If the phrase “gay nun movie directed by Paul Verhoeven” doesn’t send you straight to paradise, I can’t hang with you. Based on the 1986 non-fiction book Immodest Acts, Benedetta is a bio-drama about a novice nun, the titular Benedetta Carlini (Virginie Efira), who experiences religious and erotic visions only to be imprisoned by the church after she has an affair with another woman. Also starring living legend Charlotte Rampling, Benedetta marks Verhoeven’s follow up to 2016’s triumphant comeback Elle, and it is expected that the film will be unleashed on the world at Cannes 2020. Paul Verhoeven is an outrageous man. And this is, by all accounts, an extremely outrageous movie. Like. Have ya’ll peep’d the poster? That’s what we’re in for. Buckle up. (Meg Shields)

Dune (TBA)

Timothée Chalamet, Rebecca Ferguson, Oscar Isaac, Zendaya, Jason Momoa, Dave Bautista, Josh Brolin, Stellan Skarsgård, Javier Bardem, Charlotte Rampling. That’s the cast of 2020’s Dune. Is it getting HOT IN HERE?? Ok. So. Let’s be real. Who do you call when you have an “un-filmable” sci-fi property? Denis Villeneuve. Who, I might add, has vowed to make 2020 Dune “the Star Wars movie [he] never saw.” I don’t know what that means but I’m all in, baby! Villeneuve’s two-part (two-part!) remake of Frank Herbert’s wildly imaginative if inscrutable novel will arrive in cinemas like a comet and I hope it kills me. Are you tired of everyone and their sandworm scrutinizing the nitty-gritty details of Star Wars on twitter? Well, good news. Dune will be a totally original experience for the vast majority of folks because Dune’s lore is thicker than a bowl of oatmeal. And speaking of Star Wars, did I mention Hans Zimmer is doing the music? Because Hans Zimmer is doing the music. And listen, sure, cinematic Dune adaptations don’t have the best track record but here’s how I see it: even if 2020 Dune is a mess, it’ll be a spectacular mess. And sometimes that’s just what the doctor ordered. So bring on the mystical resource war epic, I say! I can only get so excited! (Meg Shields)

False Positive (TBA)

Sometimes it’s a film’s premise, plot, or trailer that makes it an anticipated release, but other times? The attached talent is all it takes. We only know vague bits about this upcoming A24 horror film’s plot — something about artificial insemination — but we do know it stars Ilana Glazer, Justin Theroux, Pierce Brosnan, Gretchen Mol, and Josh Hamilton. Even better, it’s co-written by Glazer who showed a smart mind and sharp comedic talents as one half of Broad City’s creative force. Does that mean this is going to be a comedic horror? Maybe, but as Jordan Peele showed with Get Out (2017) it’s possible for funny people to deliver dark thrills without punchlines. (Rob Hunter)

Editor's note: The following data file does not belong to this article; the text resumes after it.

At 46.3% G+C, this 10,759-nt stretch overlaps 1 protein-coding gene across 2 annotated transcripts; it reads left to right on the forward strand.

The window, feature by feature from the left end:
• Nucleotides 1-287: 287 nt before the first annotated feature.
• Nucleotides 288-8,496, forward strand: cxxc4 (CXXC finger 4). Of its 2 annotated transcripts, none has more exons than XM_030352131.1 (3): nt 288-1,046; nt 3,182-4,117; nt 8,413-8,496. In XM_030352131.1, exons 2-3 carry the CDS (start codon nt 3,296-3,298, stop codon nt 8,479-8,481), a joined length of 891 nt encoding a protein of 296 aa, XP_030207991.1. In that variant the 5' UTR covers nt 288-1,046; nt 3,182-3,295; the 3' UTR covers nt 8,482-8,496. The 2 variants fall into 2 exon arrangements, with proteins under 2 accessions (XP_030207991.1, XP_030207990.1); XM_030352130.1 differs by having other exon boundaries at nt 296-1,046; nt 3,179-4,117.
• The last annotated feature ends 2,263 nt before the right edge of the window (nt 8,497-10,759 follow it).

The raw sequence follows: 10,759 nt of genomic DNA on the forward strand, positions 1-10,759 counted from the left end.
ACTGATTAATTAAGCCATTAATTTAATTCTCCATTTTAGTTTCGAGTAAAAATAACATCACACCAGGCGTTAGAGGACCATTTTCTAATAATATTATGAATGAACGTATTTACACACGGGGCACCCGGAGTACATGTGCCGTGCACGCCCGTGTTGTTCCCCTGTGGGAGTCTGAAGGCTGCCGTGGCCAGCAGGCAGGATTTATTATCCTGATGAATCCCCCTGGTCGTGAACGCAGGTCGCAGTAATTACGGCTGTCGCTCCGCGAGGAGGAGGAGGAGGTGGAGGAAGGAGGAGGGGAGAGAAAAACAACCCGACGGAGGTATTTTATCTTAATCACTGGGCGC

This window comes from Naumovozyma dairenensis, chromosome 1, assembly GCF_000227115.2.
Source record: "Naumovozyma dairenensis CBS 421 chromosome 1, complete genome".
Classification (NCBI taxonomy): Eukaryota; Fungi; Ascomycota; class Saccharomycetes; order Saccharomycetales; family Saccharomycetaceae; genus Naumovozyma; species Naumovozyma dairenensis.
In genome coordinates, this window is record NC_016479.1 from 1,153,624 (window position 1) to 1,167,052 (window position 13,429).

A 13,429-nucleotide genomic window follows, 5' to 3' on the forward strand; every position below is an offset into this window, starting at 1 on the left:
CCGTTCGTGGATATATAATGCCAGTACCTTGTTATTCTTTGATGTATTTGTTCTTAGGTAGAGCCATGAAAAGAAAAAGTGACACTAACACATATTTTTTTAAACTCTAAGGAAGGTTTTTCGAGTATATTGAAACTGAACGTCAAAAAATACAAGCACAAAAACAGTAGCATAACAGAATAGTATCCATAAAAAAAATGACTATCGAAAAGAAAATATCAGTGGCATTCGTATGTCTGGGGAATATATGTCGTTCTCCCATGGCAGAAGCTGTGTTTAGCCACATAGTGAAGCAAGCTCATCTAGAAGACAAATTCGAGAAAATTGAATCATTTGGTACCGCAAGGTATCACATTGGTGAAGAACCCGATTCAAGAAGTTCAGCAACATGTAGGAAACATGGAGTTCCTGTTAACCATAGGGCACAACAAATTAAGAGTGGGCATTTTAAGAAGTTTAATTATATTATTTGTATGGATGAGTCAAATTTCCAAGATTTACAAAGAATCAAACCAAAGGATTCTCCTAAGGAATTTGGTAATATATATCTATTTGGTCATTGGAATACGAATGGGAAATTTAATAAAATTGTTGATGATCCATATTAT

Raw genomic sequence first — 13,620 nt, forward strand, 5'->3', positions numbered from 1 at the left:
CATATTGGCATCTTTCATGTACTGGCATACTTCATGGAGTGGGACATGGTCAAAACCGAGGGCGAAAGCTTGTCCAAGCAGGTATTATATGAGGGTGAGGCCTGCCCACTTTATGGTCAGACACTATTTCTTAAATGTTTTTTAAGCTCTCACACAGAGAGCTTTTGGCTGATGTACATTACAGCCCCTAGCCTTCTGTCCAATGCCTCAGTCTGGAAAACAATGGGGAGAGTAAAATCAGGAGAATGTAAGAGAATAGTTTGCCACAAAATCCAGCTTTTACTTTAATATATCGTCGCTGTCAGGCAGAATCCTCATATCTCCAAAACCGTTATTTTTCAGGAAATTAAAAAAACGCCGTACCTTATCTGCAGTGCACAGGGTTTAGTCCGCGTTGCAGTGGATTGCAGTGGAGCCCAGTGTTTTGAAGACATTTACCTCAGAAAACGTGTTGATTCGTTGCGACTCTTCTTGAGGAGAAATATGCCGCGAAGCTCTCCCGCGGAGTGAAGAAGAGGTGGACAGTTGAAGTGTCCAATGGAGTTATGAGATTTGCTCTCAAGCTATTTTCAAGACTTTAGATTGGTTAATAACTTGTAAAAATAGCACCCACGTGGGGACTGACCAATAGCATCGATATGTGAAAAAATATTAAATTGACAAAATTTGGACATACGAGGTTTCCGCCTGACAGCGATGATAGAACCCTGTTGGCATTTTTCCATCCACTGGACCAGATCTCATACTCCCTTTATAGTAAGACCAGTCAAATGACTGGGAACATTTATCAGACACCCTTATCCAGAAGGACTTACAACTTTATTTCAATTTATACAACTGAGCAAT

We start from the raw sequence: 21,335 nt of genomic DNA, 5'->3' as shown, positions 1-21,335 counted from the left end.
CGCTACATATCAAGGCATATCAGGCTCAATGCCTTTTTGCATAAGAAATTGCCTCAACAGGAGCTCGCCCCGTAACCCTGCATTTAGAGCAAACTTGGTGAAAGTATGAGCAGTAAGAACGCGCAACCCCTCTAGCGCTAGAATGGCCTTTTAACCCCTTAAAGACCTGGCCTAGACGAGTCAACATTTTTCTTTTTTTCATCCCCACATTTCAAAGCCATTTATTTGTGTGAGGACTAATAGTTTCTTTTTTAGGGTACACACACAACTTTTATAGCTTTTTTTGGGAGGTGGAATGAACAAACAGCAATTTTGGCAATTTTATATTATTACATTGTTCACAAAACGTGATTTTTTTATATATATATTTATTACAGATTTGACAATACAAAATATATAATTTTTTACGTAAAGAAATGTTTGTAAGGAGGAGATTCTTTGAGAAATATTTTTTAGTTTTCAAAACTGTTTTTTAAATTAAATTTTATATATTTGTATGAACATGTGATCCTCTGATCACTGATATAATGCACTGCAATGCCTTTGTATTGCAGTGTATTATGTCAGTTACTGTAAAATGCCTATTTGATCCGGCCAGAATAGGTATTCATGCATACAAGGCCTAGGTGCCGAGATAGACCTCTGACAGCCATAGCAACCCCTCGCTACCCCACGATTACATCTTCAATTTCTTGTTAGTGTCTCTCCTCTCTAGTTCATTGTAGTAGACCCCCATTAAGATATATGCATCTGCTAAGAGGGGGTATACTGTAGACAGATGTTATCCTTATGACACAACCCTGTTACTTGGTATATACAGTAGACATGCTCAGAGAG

True History of the Kelly Gang (TBA)

True History of the Kelly Gang is a flamboyant epic about Australia’s prettiest outlaw, Ned Kelly (a giddily petulant George MacKay). Directed by Justin Kurzel, True History of the Kelly Gang plays out like a homoerotic rock-opera (homoerock opera) fuelled by blind ambition and chipped shoulders. The film’s supporting cast boasts a bounty of riches, from Essie Davis as a tight jaw’d matriarch to Russell Crowe as a Falstaff-esque bounty hunter, to Charlie Hunnam as a devilish British sergeant, to Nicholas Hoult as a horny nudist cop. Kurzel’s elliptical narrative chronicles Kelly’s formative years as a punching bag for parents and authority figures alike, and his growth into a world-famous, ill-tempered criminal. The film spits in the face of conventional biopics, taking viewers on a wild ride through Kelly’s ascension into outback legend. Playing fast and loose with historical facts, this is a thundering film best experienced on the biggest screen in the loudest room you can find when it’s released stateside by IFC films in February. (Meg Shields and Anna Swanson)

Undine (TBA)

There are few, if any, directors who can rival Christian Petzold’s immensely successful past decade. He dropped three straight up masterpieces with Barbara, Phoenix, and last year’s Transit. The lead duo from the latter, Franz Rogowski and Paula Beer, are re-teaming with the German master for Undine. The film will retell a story about the eponymous mythical water nymph with a modern twist. In Petzold’s version, Beer plays the folkloric figure as a woman in present-day Berlin who is scorned by an unfaithful boyfriend and who feels compelled to take revenge. Petzold has long since established his impeccable skill and his eye for weaving personal narratives into interrogations of German identity in the face of tumultuous political situations. With little else known about the film, we can only speculate on how Undine will put mythology in conversation with modern German experiences, but with Petzold at the helm, there’s no doubt the result will be anything less than brilliant. (Anna Swanson)